Housing can do so much for communities, so why was it left out of the government’s guarantees programme?
Together we stand
This weekend marks the first anniversary of the riots which blighted much of urban England.
As we have reported over the past 12 months, and as MP David Lammy told us last week, landlords already provide much of the ‘social glue’ which binds communities together.
Figures we exclusively reveal this week from consultancy Housemark show British social landlords last year invested more than £300 million in tackling anti-social behaviour. This follows the publication of the National Housing Federation’s ‘neighbourhood audit’ of community investment by England’s housing associations, which found that in 2010/11 they spent at least £530 million of their own money and levered in a further £217 million from other bodies on things such as training, financial advice and community spaces.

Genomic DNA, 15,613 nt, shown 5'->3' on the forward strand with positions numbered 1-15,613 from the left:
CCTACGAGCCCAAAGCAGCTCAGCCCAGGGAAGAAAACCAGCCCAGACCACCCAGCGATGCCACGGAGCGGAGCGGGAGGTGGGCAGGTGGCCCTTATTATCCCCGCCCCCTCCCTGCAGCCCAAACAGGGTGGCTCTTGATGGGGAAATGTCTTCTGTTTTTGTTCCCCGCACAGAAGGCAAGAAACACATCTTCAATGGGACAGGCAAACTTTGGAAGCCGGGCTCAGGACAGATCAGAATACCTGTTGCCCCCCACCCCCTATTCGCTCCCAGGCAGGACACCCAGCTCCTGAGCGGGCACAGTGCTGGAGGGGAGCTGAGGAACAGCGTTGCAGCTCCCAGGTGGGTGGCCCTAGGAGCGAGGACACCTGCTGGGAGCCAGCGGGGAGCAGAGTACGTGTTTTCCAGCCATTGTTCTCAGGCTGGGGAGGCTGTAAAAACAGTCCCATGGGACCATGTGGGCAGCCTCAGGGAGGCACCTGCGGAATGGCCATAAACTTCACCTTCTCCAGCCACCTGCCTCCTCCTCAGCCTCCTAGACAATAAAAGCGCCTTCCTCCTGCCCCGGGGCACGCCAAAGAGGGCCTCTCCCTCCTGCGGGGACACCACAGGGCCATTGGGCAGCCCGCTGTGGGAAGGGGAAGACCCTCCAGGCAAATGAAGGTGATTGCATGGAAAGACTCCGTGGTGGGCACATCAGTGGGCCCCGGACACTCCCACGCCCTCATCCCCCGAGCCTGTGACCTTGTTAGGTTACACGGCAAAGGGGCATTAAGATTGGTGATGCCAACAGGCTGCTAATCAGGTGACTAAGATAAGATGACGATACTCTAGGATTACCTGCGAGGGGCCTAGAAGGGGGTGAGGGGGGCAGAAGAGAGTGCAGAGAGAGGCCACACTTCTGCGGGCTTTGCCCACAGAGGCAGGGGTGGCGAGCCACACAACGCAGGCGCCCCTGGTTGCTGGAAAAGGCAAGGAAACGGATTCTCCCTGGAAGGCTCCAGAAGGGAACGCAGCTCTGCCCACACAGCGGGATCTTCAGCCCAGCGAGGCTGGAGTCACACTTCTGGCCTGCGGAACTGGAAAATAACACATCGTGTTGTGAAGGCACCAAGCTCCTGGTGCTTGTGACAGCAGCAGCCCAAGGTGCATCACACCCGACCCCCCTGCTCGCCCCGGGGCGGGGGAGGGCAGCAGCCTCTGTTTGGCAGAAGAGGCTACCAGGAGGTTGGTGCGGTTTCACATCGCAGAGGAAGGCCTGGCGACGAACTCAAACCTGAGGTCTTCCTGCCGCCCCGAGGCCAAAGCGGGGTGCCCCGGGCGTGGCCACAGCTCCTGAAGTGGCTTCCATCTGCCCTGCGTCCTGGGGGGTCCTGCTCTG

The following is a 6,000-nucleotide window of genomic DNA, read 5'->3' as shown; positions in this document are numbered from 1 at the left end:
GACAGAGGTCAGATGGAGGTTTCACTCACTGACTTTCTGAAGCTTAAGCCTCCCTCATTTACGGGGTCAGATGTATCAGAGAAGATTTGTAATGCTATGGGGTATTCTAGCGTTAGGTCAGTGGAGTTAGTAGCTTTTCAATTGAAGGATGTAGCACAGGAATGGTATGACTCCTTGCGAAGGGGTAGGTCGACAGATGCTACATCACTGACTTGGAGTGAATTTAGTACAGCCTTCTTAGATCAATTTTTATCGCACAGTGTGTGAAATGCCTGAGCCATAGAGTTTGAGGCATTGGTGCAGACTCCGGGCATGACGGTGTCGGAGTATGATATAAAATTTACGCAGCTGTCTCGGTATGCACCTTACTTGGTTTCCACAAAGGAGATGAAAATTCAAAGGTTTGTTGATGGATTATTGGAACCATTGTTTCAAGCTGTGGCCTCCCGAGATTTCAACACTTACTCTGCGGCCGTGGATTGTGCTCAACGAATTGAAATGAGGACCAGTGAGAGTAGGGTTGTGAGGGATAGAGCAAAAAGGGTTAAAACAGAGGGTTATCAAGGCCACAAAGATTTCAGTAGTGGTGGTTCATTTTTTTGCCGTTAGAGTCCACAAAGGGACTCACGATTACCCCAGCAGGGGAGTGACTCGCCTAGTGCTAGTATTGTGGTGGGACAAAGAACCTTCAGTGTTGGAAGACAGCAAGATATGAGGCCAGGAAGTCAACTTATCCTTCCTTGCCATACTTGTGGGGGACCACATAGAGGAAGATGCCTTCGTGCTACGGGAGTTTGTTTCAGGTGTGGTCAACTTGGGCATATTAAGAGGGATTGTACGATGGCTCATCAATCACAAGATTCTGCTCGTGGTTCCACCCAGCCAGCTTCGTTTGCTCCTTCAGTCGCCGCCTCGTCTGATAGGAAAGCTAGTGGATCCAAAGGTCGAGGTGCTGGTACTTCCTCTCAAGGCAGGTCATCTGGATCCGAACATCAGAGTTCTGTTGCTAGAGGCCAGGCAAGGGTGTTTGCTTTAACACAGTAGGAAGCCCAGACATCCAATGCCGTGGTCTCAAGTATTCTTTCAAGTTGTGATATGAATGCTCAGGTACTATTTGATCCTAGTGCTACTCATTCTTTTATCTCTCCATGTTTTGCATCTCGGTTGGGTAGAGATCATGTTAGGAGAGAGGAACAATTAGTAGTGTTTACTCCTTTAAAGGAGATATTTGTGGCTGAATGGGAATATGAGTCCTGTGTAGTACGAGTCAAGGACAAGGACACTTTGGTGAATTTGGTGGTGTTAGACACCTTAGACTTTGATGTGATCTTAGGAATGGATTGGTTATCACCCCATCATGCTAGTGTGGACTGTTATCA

These two pieces of research reiterate the impressive ability of social landlords to support vulnerable communities. It begs the question again as to why the Treasury chose not to build on this work by excluding housing schemes from its programme of government guarantees.